A comparison of the load application repeatability for the automated system and the two manually operated DRS probes, one aided by a calibrated spring,3 was conducted on the skin surface of one ex vivo porcine foot sample using the exact same location. In this way, the influence of external parameters on the comparison was minimized. Twenty measurements were taken by each probe, and the tissue was given 30 s to recover from the previous measurement. The stainless steel arm of the automated system was used to accurately assess the contact pressure of the two manual probes handled by an experienced operator. The operator was instructed to apply and maintain a light contact pressure for 2 s. The target contact pressure of the calibrated spring system, aiding the operation of the second manual probe, was set to 70 kPa and the operator was again instructed to apply and maintain the target contact pressure for 2 s. Likewise, the automated system was programmed to apply 70 kPa at a rate of 5mm/s, starting 8 mm above the skin surface, stopping for 2 s after reaching the target contact pressure, and finally reversing the described operation. A 5-mm tissue displacement was observed at the target contact pressure of 70 kPa. The measured variances of the applied contact pressure were compared within a 1-s time window, as illustrated in Fig. 2.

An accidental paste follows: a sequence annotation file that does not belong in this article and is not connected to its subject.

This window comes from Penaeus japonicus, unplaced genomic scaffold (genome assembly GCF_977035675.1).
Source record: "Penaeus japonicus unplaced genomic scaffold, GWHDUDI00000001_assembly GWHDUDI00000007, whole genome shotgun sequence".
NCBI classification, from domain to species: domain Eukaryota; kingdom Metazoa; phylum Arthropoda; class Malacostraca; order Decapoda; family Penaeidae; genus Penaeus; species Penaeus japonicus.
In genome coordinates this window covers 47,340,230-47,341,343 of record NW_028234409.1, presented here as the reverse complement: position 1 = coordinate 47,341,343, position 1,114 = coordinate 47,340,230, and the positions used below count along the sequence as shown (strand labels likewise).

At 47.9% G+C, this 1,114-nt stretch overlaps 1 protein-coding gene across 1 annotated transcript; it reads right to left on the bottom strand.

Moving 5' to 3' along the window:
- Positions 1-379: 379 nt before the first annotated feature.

Fig. 2

Load repeatability comparison of the automated and two manually operated probes, in which one was aided by a calibrated spring, estimated from a time window of 1 s.

JBO_19_2_020501_f002.png

A similar procedure was followed in the second experiment, where the spectral and contact pressure information was acquired from the four ex vivo and four in vivo samples using only the automated system. However, this time, the target contact pressure was set to 150 kPa, while the load application rate was kept at 5mm/s. Likewise, each measurement was repeated 20 times and the tissue was given 30 s to recover from the previous measurement. The results were used to assess the repeatability of in vivo measurements and introduction of the spectral-contact-pressure plane.

4.

Results and Discussion

One of the main reasons for the introduction of the proposed automated system is to ensure precise contact pressure control and measurements independent of the probe operator. Precise and accurate pressure control is essential when studying the influence of low-contact pressure, e.g., near or under the normal arterial blood pressure (13 to 18 kPa). At these levels, the variability of contact pressure applied by a manually operated probe is much too high, which was confirmed by the results of the load application repeatability experiment presented in Fig. 2. As expected, the highest variability of contact pressure was observed for the manually operated probe (7.58 kPa), slightly lower for the manually operated probe aided by a calibrated spring (2.90 kPa), and about 30-fold lower for the automated system (0.22 kPa).